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23 Oct 2018
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Vacation Tips

As you start planning your holiday vacation to Mexico, what to pack may be in the front of your mind. And aside from essentials, you may start thinking of items that would be really nice to have to make the holiday special.

Don’t Bring a Turkey

Oh, you laugh, but over the years there have been more than a couple of people, we know, who have tried to smuggle in one of these frozen birds with the expectation of creating a special turkey dinner for the holidays. And the same goes for sausages, and litany of other delicacies from home. So as the holidays are fast approaching we thought it would be a good time to cover what Mexican Customs allows you, or does not allow you to bring in.

If you read our recent post about tourist visa, you understand that when you are flying into Cancun, your flight crew will be providing two documents. One is your tourist visa (FMM), and the other is a customs declaration. Unlike a tourist card, you can now do online, for customs you have to complete this form the day you travel on the flight or at the airport. See samples of the form below for complete details.

As you wait in line to go through customs, you will see a marque where you have to push a button and get the infamous red light green light. A customs agent will ask you if you have any liquor or cigarettes with you. Then press the button…green, of course, means you are good to go, just head out the door and let your vacation begin. If you get the red light, you will be pulled aside. A customs agent is going to search your luggage, not fun. They may confiscate items or ask you to declare things which could impose a tax you will need to pay.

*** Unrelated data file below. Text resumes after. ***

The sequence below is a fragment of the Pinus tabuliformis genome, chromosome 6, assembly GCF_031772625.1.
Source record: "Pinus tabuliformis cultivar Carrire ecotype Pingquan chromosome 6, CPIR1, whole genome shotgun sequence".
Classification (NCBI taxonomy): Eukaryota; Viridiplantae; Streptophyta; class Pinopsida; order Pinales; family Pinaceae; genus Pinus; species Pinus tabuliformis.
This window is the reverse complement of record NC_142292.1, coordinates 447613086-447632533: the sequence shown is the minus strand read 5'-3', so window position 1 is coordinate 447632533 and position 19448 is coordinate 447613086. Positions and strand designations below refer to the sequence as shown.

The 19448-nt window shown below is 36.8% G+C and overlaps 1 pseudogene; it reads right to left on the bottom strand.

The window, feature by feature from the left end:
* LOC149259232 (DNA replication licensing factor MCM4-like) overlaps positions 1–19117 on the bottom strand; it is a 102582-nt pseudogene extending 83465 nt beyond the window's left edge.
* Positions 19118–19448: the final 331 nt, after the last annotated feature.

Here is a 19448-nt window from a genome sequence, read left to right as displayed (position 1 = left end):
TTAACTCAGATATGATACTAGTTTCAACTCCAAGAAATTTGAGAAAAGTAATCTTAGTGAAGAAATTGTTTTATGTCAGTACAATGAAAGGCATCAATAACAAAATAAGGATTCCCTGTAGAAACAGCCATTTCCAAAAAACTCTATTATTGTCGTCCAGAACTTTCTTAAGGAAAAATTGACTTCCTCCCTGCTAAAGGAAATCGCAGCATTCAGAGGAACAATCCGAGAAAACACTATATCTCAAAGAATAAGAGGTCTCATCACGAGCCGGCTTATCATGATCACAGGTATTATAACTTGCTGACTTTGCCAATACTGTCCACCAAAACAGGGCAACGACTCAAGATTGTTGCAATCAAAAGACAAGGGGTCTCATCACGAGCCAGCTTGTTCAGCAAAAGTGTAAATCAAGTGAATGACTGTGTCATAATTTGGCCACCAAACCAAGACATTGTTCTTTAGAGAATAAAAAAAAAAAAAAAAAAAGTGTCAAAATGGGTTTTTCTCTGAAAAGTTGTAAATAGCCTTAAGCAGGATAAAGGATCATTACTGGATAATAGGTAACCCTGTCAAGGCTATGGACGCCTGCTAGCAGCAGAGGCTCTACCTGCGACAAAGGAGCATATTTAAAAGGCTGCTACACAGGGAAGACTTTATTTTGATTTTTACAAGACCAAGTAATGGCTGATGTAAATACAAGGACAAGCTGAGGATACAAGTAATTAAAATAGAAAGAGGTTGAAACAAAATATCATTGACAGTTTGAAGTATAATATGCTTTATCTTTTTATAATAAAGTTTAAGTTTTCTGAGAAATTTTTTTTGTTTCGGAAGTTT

Most common items restricted by Mexico Customs:

  • Some food items, including meats, fruits, and veggies
  • Cigars and cigarettes – 25 cigars or up to 10 packs per person
  • Liquor and wine – up to 3 liters per person
  • Film or video cassettes – up to 12 rolls/cassettes (antiquated we know, but it’s on the list)
  • Medicine for personal use – you must have a prescription too if the medication is psychotropic
  • Illegal controlled substances & drugs – DUH!
  • Firearms – only for hunting and must obtain a permit from the Mexican Consulate in advance

We suggest reading the section of the form labeled Baggage and Duty-Free Exemption, and here you will find a list of all the electronics, camping equipment, baby gear, special needs equipment, etc., you can bring into the country. And it goes without saying that live animals, pets, have special restrictions and considerations.

Aside from food, if you are coming for the holidays may we remind you not to bring a bunch of gifts to exchange with each other for Christmas. If they are wrapped, and you get the red light you may be asked to unwrap them. This would totally spoil the delight of Christmas morning and give you a surprise duty payment. Leave presents at home, a Mexico vacation is gift enough and a priceless experience that requires no gift wrap or bows.